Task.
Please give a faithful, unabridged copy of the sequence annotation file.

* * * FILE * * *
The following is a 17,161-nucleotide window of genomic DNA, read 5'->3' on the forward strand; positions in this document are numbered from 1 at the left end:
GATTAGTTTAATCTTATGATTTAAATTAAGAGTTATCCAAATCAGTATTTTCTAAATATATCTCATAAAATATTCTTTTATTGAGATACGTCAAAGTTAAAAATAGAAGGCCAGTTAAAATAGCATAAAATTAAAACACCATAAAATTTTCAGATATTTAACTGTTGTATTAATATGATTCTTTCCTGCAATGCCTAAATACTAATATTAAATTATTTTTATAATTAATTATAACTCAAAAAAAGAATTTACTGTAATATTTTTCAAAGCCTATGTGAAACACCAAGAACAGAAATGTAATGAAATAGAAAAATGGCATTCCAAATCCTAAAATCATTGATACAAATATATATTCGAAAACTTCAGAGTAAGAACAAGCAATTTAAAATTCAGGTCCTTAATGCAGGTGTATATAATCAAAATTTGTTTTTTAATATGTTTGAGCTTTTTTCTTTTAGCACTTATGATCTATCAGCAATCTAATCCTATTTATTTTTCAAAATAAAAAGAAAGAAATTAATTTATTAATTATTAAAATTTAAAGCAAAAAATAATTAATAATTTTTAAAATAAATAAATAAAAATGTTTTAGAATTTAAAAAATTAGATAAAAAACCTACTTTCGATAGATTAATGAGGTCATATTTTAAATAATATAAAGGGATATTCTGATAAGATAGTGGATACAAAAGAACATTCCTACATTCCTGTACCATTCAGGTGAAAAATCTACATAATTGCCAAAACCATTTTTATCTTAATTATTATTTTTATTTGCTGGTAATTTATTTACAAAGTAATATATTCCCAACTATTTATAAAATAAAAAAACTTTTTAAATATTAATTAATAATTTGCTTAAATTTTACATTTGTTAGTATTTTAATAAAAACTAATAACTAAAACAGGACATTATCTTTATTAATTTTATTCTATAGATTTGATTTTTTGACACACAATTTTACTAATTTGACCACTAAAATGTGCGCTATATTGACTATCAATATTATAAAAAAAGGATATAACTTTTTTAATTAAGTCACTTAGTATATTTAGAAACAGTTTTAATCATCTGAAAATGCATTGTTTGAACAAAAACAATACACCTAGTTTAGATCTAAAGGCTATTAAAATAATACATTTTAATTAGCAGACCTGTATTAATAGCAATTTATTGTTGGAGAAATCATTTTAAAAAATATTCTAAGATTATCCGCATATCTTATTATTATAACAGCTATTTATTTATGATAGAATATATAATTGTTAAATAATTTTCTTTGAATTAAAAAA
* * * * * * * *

The following is a 17,161-nucleotide window of genomic DNA, read 5'->3' on the forward strand; positions in this document are numbered from 1 at the left end:
GATTAGTTTAATCTTATGATTTAAATTAAGAGTTATCCAAATCAGTATTTTCTAAATATATCTCATAAAATATTCTTTTATTGAGATACGTCAAAGTTAAAAATAGAAGGCCAGTTAAAATAGCATAAAATTAAAACACCATAAAATTTTCAGATATTTAACTGTTGTATTAATATGATTCTTTCCTGCAATGCCTAAATACTAATATTAAATTATTTTTATAATTAATTATAACTCAAAAAAAGAATTTACTGTAATATTTTTCAAAGCCTATGTGAAACACCAAGAACAGAAATGTAATGAAATAGAAAAATGGCATTCCAAATCCTAAAATCATTGATACAAATATATATTCGAAAACTTCAGAGTAAGAACAAGCAATTTAAAATTCAGGTCCTTAATGCAGGTGTATATAATCAAAATTTGTTTTTTAATATGTTTGAGCTTTTTTCTTTTAGCACTTATGATCTATCAGCAATCTAATCCTATTTATTTTTCAAAATAAAAAGAAAGAAATTAATTTATTAATTATTAAAATTTAAAGCAAAAAATAATTAATAATTTTTAAAATAAATAAATAAAAATGTTTTAGAATTTAAAAAATTAGATAAAAAACCTACTTTCGATAGATTAATGAGGTCATATTTTAAATAATATAAAGGGATATTCTGATAAGATAGTGGATACAAAAGAACATTCCTACATTCCTGTACCATTCAGGTGAAAAATCTACATAATTGCCAAAACCATTTTTATCTTAATTATTATTTTTATTTGCTGGTAATTTATTTACAAAGTAATATATTCCCAACTATTTATAAAATAAAAAAACTTTTTAAATATTAATTAATAATTTGCTTAAATTTTACATTTGTTAGTATTTTAATAAAAACTAATAACTAAAACAGGACATTATCTTTATTAATTTTATTCTATAGATTTGATTTTTTGACACACAATTTTACTAATTTGACCACTAAAATGTGCGCTATATTGACTATCAATATTATAAAAAAAGGATATAACTTTTTTAATTAAGTCACTTAGTATATTTAGAAACAGTTTTAATCATCTGAAAATGCATTGTTTGAACAAAAACAATACACCTAGTTTAGATCTAAAGGCTATTAAAATAATACATTTTAATTAGCAGACCTGTATTAATAGCAATTTATTGTTGGAGAAATCATTTTAAAAAATATTCTAAGATTATCCGCATATCTTATTATTATAACAGCTATTTATTTATGATAGAATATATAATTGTTAAATAATTTTCTTTGAATTAAAAAA